5(V=picc).4.corA.0.3.dbn-220.127.116.11-timp.perc:BD-2(1)harps-2pft-strings(vlc.db); NB:chorus should contain children's voices if possible
Palais des Beaux-Arts, Brussels
Société Philharmonique de Bruxelles / Ernest Ansermet
By far the best-known of Stravinsky's religious works, the Symphony of Psalms is formidably devout but never confessional. A double fugue suggests the way of God – not majestically Baroque, but factual, inexorable, Byzantine. A timeless "Aleluia" clinches the final impression of metaphysical grandeur and repose.
Repertoire note by Joseph Horowitz
Commissioned by the conductor Serge Koussevitzky to write an ‘abstract’ symphony for the Boston Symphony Orchestra’s 50th anniversary, it was clear that Stravinsky had a sacred piece in mind from the moment he started composing. It became for him an act of spiritual renewal, a personal testimony, having returned to the Russian Orthodox faith in 1926 after a long period of absence. He sets three Latin texts from the book of Psalms, the last of these (Psalm 150) being a song of praise full of the noises of trumpets, pipes and cymbals, prompting the work’s unusual scoring for woodwind and brass, two pianos and harp but no violins or violas. From the arresting opening E-minor chords, via the spectacular double fugue of the central movement, to the meditative Alleluias of the finale, it is a powerful articulation of Stravinsky’s spiritual vision. It remains a popular concert work with choruses. It could also be coupled with violinless works such as Brahms’s Serenade No. 2, Lindberg’s Sculpture or Turnage’s Remembering.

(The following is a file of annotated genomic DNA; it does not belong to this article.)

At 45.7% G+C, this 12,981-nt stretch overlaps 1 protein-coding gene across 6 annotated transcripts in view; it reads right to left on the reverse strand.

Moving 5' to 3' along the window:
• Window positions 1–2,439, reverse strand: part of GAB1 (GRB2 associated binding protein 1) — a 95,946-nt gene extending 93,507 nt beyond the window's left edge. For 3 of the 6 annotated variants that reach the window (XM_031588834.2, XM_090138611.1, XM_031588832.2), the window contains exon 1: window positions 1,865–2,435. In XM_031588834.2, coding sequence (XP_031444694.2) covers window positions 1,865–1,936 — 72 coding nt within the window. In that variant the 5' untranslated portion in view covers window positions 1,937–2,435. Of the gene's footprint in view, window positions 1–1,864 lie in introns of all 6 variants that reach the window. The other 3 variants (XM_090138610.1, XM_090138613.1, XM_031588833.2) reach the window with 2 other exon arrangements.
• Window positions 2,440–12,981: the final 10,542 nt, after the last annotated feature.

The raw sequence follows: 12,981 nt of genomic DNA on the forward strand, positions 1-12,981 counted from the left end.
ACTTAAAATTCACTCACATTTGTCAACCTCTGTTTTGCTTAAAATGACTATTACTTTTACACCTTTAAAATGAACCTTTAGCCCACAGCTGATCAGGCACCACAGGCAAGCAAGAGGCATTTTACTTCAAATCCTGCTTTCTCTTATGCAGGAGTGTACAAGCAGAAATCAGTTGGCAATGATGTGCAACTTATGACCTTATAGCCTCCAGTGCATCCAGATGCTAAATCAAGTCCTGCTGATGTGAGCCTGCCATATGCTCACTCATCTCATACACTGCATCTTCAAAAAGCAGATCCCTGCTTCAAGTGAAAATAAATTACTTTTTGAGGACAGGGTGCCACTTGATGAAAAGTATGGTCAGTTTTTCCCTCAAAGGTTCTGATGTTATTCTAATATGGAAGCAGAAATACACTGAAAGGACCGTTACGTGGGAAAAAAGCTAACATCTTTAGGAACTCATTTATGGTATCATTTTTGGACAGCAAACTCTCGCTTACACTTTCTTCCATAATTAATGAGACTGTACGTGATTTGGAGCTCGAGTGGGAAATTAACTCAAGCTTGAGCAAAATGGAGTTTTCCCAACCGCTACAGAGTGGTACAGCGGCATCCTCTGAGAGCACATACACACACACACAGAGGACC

Repertoire note by Jonathan Cross